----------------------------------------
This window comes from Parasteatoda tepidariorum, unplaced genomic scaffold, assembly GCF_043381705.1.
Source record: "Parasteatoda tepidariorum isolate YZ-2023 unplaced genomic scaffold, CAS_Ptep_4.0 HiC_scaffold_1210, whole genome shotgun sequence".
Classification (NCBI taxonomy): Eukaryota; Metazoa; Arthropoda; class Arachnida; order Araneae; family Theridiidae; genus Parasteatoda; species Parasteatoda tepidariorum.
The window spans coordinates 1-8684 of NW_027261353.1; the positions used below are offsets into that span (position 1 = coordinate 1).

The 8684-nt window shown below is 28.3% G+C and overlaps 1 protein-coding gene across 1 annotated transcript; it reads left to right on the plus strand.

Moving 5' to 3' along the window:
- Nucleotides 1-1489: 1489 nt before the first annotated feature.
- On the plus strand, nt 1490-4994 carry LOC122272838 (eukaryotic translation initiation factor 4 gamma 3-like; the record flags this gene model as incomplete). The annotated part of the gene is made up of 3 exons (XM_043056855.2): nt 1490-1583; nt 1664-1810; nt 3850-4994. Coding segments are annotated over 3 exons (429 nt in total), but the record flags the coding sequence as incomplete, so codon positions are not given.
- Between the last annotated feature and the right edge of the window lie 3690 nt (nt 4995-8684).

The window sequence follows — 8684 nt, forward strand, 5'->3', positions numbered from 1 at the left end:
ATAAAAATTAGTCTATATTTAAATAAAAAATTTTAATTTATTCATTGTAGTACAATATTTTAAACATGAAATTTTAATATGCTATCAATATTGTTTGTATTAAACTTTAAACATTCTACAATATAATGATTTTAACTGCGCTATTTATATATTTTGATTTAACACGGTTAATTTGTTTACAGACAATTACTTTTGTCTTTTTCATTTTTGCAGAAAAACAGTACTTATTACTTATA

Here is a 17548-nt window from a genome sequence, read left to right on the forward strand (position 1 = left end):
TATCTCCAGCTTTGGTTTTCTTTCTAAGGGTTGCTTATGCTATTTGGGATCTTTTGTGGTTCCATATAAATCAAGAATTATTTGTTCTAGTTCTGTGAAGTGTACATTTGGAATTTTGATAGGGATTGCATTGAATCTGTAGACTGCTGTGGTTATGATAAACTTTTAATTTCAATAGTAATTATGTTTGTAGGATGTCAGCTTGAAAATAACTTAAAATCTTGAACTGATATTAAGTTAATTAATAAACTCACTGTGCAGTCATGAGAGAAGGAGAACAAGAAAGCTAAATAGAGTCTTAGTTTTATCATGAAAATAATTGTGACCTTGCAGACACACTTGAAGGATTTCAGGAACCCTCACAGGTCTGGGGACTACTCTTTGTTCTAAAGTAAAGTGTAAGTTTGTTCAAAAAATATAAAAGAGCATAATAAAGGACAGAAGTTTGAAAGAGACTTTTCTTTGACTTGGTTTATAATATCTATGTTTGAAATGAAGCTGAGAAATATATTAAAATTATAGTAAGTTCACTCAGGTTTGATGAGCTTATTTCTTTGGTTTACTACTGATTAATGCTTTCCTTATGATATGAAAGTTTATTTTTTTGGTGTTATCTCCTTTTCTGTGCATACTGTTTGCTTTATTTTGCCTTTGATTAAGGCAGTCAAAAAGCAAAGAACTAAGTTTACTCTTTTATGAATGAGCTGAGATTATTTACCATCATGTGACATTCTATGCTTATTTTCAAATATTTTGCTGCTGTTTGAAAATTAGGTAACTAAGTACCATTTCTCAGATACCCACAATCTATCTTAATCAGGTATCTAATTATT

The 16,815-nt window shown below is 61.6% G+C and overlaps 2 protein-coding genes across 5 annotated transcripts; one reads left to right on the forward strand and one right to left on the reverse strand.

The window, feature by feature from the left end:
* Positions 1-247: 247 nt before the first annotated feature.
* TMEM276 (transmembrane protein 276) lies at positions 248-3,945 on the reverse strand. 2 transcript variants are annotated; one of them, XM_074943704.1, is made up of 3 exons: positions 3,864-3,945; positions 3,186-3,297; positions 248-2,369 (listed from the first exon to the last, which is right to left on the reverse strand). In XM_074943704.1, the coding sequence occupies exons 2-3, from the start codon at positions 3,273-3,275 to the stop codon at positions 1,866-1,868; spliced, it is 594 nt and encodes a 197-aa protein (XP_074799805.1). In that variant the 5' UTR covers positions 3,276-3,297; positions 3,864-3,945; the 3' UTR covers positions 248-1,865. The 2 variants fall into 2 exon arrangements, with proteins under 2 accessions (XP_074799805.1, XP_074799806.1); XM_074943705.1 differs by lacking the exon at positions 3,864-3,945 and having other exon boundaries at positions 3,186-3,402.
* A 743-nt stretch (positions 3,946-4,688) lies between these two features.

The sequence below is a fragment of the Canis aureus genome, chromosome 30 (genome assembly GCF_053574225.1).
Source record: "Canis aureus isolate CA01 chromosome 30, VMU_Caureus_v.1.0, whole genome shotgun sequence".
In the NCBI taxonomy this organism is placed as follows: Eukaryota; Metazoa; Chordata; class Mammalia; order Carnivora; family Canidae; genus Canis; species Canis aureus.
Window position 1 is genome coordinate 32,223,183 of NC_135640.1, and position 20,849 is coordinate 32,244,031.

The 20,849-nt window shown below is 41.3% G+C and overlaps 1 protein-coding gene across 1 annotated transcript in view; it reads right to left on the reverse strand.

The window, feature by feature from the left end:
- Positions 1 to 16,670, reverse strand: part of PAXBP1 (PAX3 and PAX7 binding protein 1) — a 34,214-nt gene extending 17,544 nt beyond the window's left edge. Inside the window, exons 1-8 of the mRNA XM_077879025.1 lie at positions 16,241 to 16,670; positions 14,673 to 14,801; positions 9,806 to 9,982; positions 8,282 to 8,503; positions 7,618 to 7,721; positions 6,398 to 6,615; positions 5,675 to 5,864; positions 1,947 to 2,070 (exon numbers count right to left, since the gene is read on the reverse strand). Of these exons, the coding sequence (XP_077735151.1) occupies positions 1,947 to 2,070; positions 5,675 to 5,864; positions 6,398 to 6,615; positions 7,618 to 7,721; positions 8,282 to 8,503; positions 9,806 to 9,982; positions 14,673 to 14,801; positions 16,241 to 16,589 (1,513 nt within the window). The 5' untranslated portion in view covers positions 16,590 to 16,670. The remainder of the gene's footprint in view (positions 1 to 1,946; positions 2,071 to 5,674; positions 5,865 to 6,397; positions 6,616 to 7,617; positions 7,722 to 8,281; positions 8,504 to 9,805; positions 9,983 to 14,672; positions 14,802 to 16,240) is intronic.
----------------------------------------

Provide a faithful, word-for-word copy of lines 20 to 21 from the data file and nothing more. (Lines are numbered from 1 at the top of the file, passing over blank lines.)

Source record: "Canis aureus isolate CA01 chromosome 30, VMU_Caureus_v.1.0, whole genome shotgun sequence".
In the NCBI taxonomy this organism is placed as follows: Eukaryota; Metazoa; Chordata; class Mammalia; order Carnivora; family Canidae; genus Canis; species Canis aureus.